There is a great difference in excellency, usefulness, and comfort between people of clear, digested knowledge, and confused, undigested apprehensions. -Richard Baxter

Archive for reformed spirituality

can something self-serving be God-honoring?

Here’s one way it can: a request from pastors for pastors.

Consumers vs. disciples: a more adversarial relationship than perhaps we thought

Jim Dennison is the pastor of Park Cities Baptist Church and writes a daily devotional entitled Godissues.org. Click there to subscribe.

This morning he speaks, I think, most aptly to our condition:

Consumers don’t make good disciples

Yesterday we began thinking about the folly of fighting your Goliath in your strength. As we saw, Alan Wolfe’s The Transformation of American Religion warns that many of us are consumers more than we are disciples, self-reliant rather than God-sufficient Read the rest of this entry »

new thread on an old subject: the baptism of babies

You’re a member (or at least a visitor) of a Reformed Church, a designation having an historical dimension (The Reformation of the 16th century) as it relates to its theological dimension (salvation is by faith alone).  In this Reformed church you see the monthly practice of baptism, and usually the baptism of infants.  That is what you find here.

But as one located in the “buckle” of the Bible Belt, you find yourself surrounded primarily by churches of a Baptistic nature.  If in a baptistic church, then baptism is reserved for those who can make a personal profession of faith; it is therefore not to be extended to infants or children who cannot enunciate their profession of faith because they do not know that profession. Read the rest of this entry »

Not ex nihilo, but ex meditatio

Some eschew culture as best they can.  Some adopt it wholesale.  Some seek to overhaul the culture. Some take a more considered approach to what of culture they partake in and what of culture they avoid.

What about “making culture” as a perhaps better approach for Christians in their attempt to live “in,” but not “of” the world?

Andy Crouch has a new book, just released this week, entitled, “Making Culture.”

Here’s the website.  For those of you who have grown tired either of trying to keep up with the culture, outstrip the culture, or give into the culture, making culture as Crouch defines it is perhaps in order.

God alone makes things from nothing; but He has created us with a capacity to create at least out of a meditative musing on what is good, excellent, praiseworthy, and enduring.

what do you do when you sin?

so how do you respond when you know that you’ve sinned? Despair? Denial?

Here’s Paul Tripp’s notions:

Between Two Worlds: Paul Tripp, “Whiter Than Snow”

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how shall I choose?

How do you make decisions? Important decisions? Which criteria appears at the top of the list?

Here’s one reputable source’s comment on how he finds guidance for matters of consequence–or more precisely, what he doesn’t look to for guidance.

In April, we’re going to devote time to the topic of discernment. Read the rest of this entry »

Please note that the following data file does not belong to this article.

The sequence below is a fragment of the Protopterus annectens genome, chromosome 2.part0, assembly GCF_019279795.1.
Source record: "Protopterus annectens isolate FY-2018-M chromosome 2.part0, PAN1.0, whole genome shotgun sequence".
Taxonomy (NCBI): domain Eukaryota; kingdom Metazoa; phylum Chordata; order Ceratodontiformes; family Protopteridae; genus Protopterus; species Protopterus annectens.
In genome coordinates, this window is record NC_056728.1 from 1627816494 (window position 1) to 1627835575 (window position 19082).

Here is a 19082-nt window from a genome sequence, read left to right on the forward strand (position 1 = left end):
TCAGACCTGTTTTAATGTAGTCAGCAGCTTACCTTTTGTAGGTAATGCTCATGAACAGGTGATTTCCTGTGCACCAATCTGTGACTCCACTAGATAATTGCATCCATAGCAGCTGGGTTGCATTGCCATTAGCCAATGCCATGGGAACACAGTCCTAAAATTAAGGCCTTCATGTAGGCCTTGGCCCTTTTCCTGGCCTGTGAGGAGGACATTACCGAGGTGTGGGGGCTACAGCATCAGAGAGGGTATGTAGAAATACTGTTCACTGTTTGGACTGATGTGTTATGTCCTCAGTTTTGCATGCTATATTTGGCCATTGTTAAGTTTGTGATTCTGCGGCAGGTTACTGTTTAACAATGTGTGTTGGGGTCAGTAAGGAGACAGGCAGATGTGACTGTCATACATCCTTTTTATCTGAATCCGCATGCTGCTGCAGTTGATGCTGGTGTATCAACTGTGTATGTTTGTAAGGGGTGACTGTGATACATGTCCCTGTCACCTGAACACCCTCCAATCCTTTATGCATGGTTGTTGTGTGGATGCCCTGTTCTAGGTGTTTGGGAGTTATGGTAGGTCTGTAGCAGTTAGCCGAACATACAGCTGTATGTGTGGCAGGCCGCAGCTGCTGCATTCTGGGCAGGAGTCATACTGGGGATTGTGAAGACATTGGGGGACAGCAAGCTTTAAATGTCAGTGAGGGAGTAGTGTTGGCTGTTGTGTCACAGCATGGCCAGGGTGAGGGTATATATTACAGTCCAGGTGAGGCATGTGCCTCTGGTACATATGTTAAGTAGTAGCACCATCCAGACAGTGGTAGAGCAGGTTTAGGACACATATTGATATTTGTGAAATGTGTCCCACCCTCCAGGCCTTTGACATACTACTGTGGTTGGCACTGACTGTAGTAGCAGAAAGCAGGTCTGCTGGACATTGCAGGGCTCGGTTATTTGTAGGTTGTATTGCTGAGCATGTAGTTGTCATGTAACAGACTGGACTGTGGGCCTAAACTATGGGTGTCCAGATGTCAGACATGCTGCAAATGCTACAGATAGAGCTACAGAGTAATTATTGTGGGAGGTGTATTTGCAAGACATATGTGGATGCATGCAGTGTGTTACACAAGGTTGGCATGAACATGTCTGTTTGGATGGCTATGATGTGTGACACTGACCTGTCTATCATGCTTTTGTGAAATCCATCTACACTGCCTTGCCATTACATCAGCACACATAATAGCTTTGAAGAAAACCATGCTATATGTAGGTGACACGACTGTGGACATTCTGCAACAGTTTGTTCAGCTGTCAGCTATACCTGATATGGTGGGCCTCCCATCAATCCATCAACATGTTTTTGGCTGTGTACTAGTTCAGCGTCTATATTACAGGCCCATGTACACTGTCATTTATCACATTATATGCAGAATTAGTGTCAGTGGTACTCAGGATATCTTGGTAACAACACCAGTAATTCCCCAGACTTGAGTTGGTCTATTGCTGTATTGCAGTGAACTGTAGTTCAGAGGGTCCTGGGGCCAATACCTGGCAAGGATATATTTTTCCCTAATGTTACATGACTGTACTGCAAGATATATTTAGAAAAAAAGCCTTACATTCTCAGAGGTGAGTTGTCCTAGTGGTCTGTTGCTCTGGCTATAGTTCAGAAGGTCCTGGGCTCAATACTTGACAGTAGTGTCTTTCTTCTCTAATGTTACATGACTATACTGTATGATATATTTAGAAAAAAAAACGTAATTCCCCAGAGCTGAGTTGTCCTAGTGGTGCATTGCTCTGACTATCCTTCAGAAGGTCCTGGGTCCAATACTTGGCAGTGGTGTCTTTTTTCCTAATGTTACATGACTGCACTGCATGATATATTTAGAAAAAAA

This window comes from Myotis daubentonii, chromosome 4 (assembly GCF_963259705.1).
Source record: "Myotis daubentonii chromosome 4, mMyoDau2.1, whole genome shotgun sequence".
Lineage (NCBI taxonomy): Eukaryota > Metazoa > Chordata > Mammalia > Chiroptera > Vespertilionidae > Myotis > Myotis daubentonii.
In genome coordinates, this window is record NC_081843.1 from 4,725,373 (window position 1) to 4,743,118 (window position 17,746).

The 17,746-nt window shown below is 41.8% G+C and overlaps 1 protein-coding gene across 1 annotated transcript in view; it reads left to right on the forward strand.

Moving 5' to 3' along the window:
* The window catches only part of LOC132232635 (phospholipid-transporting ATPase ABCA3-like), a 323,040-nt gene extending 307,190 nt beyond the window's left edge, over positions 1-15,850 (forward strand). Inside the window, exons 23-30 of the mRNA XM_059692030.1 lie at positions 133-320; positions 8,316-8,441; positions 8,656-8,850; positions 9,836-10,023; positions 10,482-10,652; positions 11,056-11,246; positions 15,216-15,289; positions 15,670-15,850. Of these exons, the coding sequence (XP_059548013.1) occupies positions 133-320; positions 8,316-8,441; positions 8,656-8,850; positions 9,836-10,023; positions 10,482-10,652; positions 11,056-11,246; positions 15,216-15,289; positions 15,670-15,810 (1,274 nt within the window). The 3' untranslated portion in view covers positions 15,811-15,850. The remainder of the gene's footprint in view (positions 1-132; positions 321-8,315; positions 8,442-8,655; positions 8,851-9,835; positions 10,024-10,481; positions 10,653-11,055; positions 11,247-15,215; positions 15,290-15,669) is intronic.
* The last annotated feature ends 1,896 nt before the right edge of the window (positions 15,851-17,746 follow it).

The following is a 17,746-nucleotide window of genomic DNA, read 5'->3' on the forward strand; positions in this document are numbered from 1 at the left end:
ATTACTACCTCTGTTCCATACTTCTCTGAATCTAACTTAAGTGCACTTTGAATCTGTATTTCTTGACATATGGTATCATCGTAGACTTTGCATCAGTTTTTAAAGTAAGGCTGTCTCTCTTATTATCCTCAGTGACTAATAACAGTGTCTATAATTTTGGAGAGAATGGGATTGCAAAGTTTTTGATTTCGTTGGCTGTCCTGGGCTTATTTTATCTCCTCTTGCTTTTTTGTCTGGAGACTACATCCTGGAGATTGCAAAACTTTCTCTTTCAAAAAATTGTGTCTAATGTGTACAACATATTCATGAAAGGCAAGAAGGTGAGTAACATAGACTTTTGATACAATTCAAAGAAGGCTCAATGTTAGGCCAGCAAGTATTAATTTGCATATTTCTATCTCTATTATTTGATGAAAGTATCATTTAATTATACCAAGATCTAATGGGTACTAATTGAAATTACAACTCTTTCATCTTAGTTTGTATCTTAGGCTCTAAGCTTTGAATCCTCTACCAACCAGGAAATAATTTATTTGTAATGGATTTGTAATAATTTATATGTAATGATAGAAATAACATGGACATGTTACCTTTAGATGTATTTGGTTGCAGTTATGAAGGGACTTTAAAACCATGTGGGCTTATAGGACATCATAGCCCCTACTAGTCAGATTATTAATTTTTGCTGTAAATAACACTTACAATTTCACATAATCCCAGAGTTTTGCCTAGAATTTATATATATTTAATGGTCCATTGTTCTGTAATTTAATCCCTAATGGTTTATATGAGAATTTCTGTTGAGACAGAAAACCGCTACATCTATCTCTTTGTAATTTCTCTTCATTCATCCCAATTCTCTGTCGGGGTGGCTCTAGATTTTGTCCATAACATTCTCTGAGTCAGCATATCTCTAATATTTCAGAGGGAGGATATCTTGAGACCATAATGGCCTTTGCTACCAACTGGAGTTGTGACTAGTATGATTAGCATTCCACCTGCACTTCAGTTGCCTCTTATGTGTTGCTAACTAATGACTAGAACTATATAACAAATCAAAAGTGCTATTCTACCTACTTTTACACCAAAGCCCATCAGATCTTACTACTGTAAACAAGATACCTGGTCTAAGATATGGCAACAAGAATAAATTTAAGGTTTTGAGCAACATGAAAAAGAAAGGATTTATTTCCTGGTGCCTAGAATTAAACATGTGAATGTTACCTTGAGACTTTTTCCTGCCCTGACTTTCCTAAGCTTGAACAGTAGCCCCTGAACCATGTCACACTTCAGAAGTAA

giving up chocolate isn’t really the point…

lent07.jpgFar more important than coming up with amorous or angst-ridden zingers in our little contest this week is the attention you give to this moment in the church calendar too often overlooked. As we said yesterday, Lent is a season for doing life differently: for refraining from some of the ordinary pleasures of life in order to devote ourselves to some reflection on His call upon our lives. Think of it as a period of more intense training meant to fortify us for the next season of life.

I’d suggested that if you were to fast once a week, you might use that lunch (or breakfast or dinner) hour to have a look at some “X-Ray questions” David Powlison penned in his book Seeing with New Eyes. Read the rest of this entry »

choosing less…gaining more

nice little ditty here by Phil Ryken on how to recover some sense of stability in a world that destabilizes by overloading you with options and stimulus.

Advent musing, II

if you’re looking for reasons why to make time for preparing and participating in the Lord’s Table, here’s my take on how the observance of Advent almost requires it.

Do you remember ever reading the play by Samuel Beckett entitled Waiting for Godot? It’s the story of two hapless nobodies waiting for one who ends up never coming. The play ends where it begins, on a broad plain by a dead tree, and the scene never changes. And at play’s end, we are left not in admiration of these two poor sops’ patience, but in pity of their willingness to wait for what seems will never come. Read the rest of this entry »

Saturday Night….Life

Now that you may have tried your hand (your heart really) at Lectio Divina, it might lead you to consider this:

We tend to think of Saturdays and Sundays as air-tight compartments in the sense that they don’t have much relationship to one another. Saturday is Saturday’s business. Sunday is Sunday’s. But what if part of what it means to “do” Sunday properly entails a certain way of “doing” Saturday?

Here’s a quote from one of the Puritans, George Swinnock. He has something to say about preparing yourself as the sun sets on a Saturday for what is to come when it rises again Sunday. His words are so foreign to our sensibilities, I think. Read the rest of this entry »